"Libraries are essential - Kent's libraries are used by thousands of people every week. Not only do they provide free access to books, newspapers, audio books and other resources they also provide free Internet and computer facilities for everyone.

"I use my local library with my young children every few weeks. It is always busy with people of all kinds but, particularly, young families, older people and school and college students.

Jacky Offen says Lenham Library would be sorely missed if it was to close
Jacky Offen says Lenham Library would be sorely missed if it was to close

"Many of the people who used libraries rely on it being relatively local to them and could not easily travel to another town's library. Taking library services away will increase people's cost of living further.

"Many of Kent's libraries have other vital community uses. Some clubs and societies meet in them. In Faversham, our library has a changing spaces area which is vital for some disabled people to visit the town centre. Libraries also provide registration of births and deaths. Do we really want to make new parents or bereaved people travel further for registration services?"

Read more: ‘My son missed our library most during lockdown – don't take them away for good’

Jacky Offen, a retired KCC worker, who uses her local village library in Lenham, said it is a "crucial" part of the local community.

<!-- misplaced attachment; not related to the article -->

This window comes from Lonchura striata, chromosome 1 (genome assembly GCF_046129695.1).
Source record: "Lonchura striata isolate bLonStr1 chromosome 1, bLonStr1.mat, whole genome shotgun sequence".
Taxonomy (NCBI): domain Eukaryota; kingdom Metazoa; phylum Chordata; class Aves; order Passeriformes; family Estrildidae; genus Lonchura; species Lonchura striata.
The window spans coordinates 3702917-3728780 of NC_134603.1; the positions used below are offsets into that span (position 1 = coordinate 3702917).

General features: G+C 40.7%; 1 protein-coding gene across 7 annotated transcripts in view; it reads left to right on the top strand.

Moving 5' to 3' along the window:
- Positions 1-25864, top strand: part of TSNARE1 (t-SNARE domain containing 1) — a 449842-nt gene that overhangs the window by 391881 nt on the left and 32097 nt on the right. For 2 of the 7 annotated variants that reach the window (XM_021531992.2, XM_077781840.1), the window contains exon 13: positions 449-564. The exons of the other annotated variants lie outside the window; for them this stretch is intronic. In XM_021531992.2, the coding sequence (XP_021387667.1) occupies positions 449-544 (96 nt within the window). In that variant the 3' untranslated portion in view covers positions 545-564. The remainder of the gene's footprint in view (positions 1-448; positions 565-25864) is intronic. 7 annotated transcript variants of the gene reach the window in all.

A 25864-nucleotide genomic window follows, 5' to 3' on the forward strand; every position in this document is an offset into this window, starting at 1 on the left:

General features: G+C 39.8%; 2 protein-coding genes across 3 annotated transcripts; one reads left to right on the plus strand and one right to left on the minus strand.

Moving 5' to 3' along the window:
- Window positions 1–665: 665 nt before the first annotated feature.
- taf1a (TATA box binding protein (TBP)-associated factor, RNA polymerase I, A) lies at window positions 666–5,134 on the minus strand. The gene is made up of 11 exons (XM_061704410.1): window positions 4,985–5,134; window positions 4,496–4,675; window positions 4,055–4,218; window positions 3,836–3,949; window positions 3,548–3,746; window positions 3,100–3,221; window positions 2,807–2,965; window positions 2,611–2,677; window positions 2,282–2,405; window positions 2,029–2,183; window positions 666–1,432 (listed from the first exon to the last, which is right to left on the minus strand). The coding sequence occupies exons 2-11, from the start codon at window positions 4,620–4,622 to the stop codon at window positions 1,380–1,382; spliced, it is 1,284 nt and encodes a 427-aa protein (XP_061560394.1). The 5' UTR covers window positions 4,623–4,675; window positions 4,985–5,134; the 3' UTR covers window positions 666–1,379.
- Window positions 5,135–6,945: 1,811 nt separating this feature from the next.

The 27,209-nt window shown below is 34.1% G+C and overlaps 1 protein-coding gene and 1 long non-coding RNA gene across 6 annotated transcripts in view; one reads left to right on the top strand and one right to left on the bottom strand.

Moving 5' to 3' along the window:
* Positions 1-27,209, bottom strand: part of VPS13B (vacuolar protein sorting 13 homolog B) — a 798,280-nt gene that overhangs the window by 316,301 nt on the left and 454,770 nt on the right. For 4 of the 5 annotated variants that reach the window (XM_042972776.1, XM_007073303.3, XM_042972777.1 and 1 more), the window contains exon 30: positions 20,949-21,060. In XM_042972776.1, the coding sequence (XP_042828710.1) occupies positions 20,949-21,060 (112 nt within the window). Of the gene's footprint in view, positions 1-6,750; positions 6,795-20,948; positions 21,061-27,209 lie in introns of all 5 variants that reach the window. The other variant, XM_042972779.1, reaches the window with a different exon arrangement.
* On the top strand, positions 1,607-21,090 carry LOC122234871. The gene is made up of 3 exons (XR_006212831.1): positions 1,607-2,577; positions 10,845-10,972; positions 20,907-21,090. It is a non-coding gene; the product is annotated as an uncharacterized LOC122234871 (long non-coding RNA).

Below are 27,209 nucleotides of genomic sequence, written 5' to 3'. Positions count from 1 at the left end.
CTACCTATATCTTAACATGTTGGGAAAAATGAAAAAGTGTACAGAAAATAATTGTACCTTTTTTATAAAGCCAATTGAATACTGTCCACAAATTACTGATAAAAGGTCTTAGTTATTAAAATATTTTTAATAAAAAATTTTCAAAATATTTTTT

The Liverton Hill resident added: "I come in a couple of days a wek to use the library and it is very well used by others.

"They've just spent a load of money on giving it a revamp and extended the opening hours so it would be a terrible shame if it were to go. I think a lot of people would be very upset.

"I understand that it all comes down to money in the end and the council has to make decisions but this would be a mistake. It's a crucial part of the village."

John Britt from Lenham Parish Council
John Britt from Lenham Parish Council

Lenham Parish Council chairman John Britt described any closure as "madness".

Cllr Britt said: "People of all ages use our little library and it is nearly always busy. It would, in my view, be complete madness to contemplate trying to shut it or sell it."

Cllr Harry Rayner, deputy cabinet member for finance told members “there is no policy for the disposal of any libraries, as things stand, but this cannot be ruled out, and there maybe a reduction in the number of libraries”.

He said library buildings should not be given away but continued community use should be favoured.

But he added: “I would not look favourably on a situation where supermarkets take former public buildings for use against existing village shops."

Cllr Rayner said KCC will argue that libraries are "semi-discretionary" in terms of council spending but would have to work with the Department of Culture, Media and Sport ironing out the details.